10 Things You Didn’t Know About: Vintage Telephones

10 Things1 March 7, 1876: Alexander Graham Bell filed a patent for the telephone. It’s reported that Bell filed his patent a mere two hours before a request for a similar device was filed by Elisha Gray. This resulted in controversy and extensive legal battles. In the end, the courts recognized Bell as the official inventor of the telephone.

2 A Charles Williams Coffin Telephone, circa 1878, in a grouping, sold for $12,000, while an Ericsson Wooden Candlestick Telephone, circa 1895, sold for $9,000, to claim the top two spots in a Feb. 24-25, 2012, sale at Morphy Auctions.

3 The current Guinness World Record for the largest collection of telephones is 1,135, and is owned by Mike and Mary Phillips of Zebulon, Ga.

4 In light of a declining number of museums dedicated to niche collecting areas, there are no less than 10 active telephone museums in the U.S. today – including the Georgia Rural Telephone Museum, which is said to house the world’s largest collection of telephones and related memorabilia.

12020053_1web5 One of the very first songs with a telephone theme was “Hello! Ma Baby” released in 1899, written by Andrew B. Sterling and published in the legendary Tin Pan Alley area of New York.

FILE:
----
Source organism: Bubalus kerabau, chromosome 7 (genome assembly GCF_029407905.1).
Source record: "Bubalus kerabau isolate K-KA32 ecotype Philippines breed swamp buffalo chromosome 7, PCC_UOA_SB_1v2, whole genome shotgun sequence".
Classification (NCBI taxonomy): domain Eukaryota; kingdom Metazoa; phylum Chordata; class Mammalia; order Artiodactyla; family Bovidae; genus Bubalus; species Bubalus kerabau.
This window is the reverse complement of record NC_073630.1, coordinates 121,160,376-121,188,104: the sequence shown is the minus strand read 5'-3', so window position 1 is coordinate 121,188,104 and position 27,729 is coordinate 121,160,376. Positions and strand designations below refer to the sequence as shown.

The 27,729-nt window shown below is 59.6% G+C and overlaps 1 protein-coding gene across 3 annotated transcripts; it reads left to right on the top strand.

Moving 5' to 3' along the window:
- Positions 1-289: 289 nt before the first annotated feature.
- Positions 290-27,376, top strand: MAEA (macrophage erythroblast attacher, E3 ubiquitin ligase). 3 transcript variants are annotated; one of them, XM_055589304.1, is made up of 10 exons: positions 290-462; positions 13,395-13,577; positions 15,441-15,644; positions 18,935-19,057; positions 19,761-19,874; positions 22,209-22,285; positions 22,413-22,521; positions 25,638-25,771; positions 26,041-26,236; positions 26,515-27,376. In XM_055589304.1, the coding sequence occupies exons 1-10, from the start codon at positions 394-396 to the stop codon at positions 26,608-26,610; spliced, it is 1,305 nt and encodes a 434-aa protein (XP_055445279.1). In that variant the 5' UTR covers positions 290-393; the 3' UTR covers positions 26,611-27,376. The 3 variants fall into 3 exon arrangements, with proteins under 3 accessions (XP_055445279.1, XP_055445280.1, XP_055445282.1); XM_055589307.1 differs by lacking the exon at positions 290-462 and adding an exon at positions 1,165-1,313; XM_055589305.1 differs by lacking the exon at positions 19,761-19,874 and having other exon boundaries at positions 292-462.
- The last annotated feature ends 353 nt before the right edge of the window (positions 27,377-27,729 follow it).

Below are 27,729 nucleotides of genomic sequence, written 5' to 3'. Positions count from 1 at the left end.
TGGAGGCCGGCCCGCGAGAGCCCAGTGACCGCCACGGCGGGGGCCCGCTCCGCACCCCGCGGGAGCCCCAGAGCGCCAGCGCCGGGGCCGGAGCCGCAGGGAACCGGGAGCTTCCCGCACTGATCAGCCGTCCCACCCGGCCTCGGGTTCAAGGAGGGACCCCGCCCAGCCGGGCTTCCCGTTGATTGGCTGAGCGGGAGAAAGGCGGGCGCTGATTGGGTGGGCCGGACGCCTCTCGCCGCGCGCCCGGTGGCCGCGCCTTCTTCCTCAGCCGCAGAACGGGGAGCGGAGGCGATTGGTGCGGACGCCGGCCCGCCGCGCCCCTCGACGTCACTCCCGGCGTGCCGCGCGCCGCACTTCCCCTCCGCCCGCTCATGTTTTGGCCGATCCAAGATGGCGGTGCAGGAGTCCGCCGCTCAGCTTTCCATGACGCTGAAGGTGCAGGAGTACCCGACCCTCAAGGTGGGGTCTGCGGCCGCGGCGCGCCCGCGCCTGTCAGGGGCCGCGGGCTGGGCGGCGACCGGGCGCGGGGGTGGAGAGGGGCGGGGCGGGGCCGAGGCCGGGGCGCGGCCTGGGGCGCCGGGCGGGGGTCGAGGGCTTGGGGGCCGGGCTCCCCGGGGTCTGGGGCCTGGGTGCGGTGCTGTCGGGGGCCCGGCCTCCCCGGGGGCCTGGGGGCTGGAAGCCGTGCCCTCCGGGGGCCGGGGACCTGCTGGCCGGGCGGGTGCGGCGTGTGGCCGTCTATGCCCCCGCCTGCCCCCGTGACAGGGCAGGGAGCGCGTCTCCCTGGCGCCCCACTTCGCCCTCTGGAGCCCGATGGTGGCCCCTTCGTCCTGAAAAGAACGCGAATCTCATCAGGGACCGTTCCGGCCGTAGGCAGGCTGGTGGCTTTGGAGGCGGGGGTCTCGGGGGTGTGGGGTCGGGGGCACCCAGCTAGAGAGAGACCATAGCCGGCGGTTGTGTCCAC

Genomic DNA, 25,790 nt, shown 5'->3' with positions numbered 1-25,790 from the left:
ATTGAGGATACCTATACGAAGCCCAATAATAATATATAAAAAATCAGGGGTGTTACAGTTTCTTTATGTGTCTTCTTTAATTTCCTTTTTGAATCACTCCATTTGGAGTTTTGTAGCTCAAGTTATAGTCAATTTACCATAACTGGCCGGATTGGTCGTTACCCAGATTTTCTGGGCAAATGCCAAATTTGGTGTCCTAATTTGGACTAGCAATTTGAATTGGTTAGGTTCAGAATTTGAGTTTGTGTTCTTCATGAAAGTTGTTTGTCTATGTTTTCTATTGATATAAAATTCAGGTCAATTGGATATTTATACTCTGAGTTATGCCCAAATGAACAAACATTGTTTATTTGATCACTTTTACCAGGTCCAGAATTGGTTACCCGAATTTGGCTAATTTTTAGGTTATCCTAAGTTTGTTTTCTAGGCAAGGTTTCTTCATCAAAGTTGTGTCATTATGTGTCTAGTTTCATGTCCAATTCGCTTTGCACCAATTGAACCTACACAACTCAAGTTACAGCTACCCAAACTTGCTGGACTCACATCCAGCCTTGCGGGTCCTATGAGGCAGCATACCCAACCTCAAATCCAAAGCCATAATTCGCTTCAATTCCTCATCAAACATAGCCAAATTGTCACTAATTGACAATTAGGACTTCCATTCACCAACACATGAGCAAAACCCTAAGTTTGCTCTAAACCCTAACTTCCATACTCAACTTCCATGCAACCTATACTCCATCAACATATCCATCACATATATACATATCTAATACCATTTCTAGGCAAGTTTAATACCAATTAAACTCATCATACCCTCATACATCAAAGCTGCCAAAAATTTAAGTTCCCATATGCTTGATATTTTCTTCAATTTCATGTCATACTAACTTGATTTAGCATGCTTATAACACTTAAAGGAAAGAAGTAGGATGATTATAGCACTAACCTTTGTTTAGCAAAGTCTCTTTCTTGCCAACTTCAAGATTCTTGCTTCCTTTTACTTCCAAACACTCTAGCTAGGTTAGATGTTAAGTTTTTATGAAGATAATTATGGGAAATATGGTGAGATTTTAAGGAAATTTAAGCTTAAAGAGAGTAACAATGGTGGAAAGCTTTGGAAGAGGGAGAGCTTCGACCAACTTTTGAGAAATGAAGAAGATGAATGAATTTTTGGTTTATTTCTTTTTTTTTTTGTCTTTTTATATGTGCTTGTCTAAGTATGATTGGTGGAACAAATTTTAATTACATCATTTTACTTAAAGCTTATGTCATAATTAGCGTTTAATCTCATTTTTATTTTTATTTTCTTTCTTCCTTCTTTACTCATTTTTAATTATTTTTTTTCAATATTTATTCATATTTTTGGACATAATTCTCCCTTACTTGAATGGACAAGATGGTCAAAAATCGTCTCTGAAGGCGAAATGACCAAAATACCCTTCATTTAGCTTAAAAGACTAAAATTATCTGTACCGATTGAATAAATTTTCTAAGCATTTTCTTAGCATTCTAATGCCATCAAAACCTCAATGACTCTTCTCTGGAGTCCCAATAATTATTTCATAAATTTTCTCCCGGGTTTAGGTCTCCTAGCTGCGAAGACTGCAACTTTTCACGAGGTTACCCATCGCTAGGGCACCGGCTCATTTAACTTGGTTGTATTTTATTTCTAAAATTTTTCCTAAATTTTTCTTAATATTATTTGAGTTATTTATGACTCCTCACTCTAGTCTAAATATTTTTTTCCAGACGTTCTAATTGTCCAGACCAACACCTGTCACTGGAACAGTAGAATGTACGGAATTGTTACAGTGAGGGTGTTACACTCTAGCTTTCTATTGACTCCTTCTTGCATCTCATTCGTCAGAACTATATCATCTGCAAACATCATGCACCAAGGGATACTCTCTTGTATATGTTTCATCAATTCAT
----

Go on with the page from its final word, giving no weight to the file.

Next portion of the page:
6 Two of the largest active telephone collector clubs today are the Antique Telephone Collectors Association, formed in 1971, and the Telephone Collectors International (TCI) organization, which was formed in 1986.

7 Vintage phones – especially the Western Electric 203 model – are enjoying a small revival as interest in retro décor remains popular.

8 Telephone companies were among the first businesses, along with oil companies, to start using porcelain signs to advertise their services. Today those early 20th century signs are among the most sought after by collectors.

9 In addition to21117789web Western Electric, some of the big names in telephones are Kellogg Switchboard and Supply Company, Stromberg-Carlsen Telephone Manufacturing Company and the Automatic Electric Company.

10 A lot has changed in the 137 years since Bell made that first call — into the liquid transmitter — to Watson, his assistant, who was just down the hall from him. Today Bell could call Watson and enjoy a crystal clear connection whether he was down the hall or across the globe.

Compiled by Antoinette Rahn. Sources: History.com, Antique Telephone Collectors Association (www.atcaoline.com), Telephone Collectors International (www.telephonecollectors .org), Georgia Rural Telephone Museum (www.grtm.com), www.antiquetelephonehistory.com, Guinness World Records, Songwriters Hall of Fame, Morphy Auctions (www.morphyauctions.com), Modern Home Today (www.modernhometoday.com), Porcelain Signs (www.porcelainsigns.com), Antique Telephone History Website (www.antiquetelephonehistory.com).

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